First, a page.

Amnesty calls on Canada to arrest Bush

Amnesty International says, the former US President authorised "torture" as he directed the US-led war on terror.

Ottawa: Amnesty International on Wednesday called
on Canadian authorities to arrest and prosecute George W Bush,
saying the former US president authorised "torture" as he
directed the US-led war on terror.

Bush is expected to attend an economic summit in Surrey
in Canada`s westernmost British Columbia province on October

London-based Amnesty made a case for Bush`s legal
responsibility for a series of human rights violations in a
memorandum submitted last month to Canadian authorities but
only now released to the media.

"Canada is required by its international obligations to
arrest and prosecute former president Bush given his
responsibility for crimes under international law including
torture," Amnesty`s Susan Lee said in a statement.

"As the US authorities have, so far, failed to bring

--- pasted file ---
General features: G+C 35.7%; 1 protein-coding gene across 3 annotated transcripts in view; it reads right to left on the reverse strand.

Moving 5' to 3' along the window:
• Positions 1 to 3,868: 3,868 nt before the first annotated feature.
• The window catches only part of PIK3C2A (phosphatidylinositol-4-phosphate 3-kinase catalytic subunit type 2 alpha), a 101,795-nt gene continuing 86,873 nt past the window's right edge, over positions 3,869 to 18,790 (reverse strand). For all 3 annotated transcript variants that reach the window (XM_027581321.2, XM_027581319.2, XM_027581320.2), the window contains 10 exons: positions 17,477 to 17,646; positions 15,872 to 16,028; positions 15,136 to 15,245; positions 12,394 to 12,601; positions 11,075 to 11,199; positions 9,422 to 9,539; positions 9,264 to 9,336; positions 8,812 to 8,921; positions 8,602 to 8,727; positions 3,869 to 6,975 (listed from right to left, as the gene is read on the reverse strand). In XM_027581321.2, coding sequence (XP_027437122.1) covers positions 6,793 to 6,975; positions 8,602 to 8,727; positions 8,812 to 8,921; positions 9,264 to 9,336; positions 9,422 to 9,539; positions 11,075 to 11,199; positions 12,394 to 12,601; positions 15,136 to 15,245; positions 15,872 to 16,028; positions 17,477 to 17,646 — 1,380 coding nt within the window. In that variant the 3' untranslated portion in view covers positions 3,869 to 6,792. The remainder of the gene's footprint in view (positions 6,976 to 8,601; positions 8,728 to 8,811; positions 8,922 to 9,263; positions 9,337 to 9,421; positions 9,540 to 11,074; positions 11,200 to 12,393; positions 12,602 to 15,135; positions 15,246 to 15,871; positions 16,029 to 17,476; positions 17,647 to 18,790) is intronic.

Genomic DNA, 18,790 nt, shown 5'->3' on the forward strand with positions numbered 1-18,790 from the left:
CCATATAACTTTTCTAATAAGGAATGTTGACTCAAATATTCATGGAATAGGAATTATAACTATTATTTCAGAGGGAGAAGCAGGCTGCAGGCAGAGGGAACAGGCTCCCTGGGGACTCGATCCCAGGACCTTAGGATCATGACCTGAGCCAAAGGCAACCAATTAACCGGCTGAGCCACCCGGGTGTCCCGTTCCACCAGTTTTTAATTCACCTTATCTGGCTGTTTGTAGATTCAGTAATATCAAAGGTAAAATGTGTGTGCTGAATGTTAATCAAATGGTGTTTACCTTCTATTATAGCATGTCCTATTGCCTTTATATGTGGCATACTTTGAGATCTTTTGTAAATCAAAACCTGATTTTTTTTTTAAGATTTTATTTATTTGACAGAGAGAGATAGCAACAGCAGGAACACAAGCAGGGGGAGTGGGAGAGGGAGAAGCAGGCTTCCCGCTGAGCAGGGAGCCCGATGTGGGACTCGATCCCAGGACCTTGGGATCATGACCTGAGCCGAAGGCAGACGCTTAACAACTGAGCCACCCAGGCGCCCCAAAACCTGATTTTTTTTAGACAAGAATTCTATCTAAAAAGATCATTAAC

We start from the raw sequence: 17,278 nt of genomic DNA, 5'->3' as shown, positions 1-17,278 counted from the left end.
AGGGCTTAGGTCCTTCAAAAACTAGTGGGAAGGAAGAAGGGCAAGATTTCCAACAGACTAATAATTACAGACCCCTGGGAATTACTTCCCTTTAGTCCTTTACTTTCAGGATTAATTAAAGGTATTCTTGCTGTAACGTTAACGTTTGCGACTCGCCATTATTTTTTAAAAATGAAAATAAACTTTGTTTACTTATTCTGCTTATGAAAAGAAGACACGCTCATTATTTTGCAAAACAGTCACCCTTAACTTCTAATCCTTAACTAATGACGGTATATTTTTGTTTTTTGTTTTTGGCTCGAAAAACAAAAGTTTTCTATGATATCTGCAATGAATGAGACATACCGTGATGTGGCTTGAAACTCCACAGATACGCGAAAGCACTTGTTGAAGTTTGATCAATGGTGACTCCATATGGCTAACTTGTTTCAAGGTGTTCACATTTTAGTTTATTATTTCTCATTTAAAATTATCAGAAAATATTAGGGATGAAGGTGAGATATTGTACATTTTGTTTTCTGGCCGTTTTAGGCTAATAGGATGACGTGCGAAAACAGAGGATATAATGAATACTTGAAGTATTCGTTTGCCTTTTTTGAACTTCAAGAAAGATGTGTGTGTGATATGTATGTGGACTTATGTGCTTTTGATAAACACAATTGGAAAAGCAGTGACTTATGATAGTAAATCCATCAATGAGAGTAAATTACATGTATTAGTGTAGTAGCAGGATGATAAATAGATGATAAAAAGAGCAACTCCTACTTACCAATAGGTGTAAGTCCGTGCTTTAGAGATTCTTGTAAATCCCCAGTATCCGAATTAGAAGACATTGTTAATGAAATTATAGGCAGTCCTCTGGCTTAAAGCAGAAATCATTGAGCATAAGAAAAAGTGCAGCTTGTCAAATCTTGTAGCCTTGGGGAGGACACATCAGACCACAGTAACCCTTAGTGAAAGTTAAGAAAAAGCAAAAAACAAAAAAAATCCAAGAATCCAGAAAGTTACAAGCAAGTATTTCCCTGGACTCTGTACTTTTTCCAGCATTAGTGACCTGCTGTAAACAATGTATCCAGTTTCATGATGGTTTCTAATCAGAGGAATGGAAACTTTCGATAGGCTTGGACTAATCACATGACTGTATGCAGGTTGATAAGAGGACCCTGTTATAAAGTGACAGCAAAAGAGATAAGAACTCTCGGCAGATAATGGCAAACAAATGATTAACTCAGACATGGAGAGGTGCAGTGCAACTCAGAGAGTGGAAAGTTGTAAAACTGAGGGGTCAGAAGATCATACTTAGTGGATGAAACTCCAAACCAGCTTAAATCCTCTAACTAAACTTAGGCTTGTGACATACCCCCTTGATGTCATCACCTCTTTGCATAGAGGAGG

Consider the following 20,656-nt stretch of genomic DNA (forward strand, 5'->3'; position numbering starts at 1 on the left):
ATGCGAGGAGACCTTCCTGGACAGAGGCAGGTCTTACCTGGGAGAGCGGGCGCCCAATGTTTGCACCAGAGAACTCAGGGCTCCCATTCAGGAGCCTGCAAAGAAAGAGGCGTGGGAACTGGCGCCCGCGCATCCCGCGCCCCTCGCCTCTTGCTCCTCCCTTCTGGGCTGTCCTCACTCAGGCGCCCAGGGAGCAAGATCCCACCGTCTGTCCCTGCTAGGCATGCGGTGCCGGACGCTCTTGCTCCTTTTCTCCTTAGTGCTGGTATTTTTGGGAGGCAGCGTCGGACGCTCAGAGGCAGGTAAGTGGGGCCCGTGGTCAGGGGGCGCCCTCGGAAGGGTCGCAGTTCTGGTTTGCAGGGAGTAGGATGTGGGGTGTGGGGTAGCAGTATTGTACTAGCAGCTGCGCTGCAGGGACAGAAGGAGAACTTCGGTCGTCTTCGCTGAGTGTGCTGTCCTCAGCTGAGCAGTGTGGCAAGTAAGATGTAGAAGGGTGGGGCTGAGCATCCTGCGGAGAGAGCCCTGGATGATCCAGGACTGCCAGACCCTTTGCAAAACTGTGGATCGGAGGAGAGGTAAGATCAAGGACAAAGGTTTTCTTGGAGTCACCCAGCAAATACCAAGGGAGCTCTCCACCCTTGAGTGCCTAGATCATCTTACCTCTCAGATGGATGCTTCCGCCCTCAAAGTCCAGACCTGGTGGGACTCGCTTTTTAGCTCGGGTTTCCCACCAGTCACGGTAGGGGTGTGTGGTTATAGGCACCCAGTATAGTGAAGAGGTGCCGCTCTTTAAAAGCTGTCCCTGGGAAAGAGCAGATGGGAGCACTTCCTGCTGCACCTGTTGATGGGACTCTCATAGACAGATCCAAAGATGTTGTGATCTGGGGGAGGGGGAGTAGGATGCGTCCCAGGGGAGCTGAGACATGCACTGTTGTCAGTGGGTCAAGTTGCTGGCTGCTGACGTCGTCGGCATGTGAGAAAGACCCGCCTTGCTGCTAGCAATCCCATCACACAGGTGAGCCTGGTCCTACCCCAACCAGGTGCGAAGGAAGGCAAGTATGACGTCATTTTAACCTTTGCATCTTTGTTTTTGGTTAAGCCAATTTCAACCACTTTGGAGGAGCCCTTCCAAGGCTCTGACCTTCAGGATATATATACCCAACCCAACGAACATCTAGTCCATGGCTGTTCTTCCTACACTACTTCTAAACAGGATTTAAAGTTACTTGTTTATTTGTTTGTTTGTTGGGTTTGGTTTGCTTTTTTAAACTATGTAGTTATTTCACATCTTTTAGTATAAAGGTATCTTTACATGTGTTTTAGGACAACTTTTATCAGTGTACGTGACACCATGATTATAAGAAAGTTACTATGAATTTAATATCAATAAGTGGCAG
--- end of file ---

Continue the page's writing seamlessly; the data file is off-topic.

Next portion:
former president Bush to justice, the international community
must step in. A failure by Canada to take action during his
visit would violate the UN Convention Against Torture and
demonstrate contempt for fundamental human rights." Lee said.

Amnesty, backed by the International Civil Liberties
Monitoring Group, says Bush authorised the use of "enhanced
interrogation techniques" and "waterboarding" on detainees
held in secret by the Central Intelligence Agency between 2002
and 2009.

The detention programme included "torture and other
inhuman and degrading treatment (such as being forced to stay
for hours in painful positions and sleep deprivation), and
enforced disappearances," it alleged.

Amnesty`s memorandum cites several cases of alleged
torture of individuals detained at the Guantanamo Bay naval
facility, in Afghanistan and in Iraq, by the US military.

They include that of Zayn al Abidin Muhammed Husayn
(known as Abu Zubaydah) and 9/11 mastermind Khalid Sheikh Mohammed, both arrested in Pakistan, and subjected to at least 266
applications of waterboarding between them from 2002 to 2003,
according to the CIA inspector general, cited by Amnesty.


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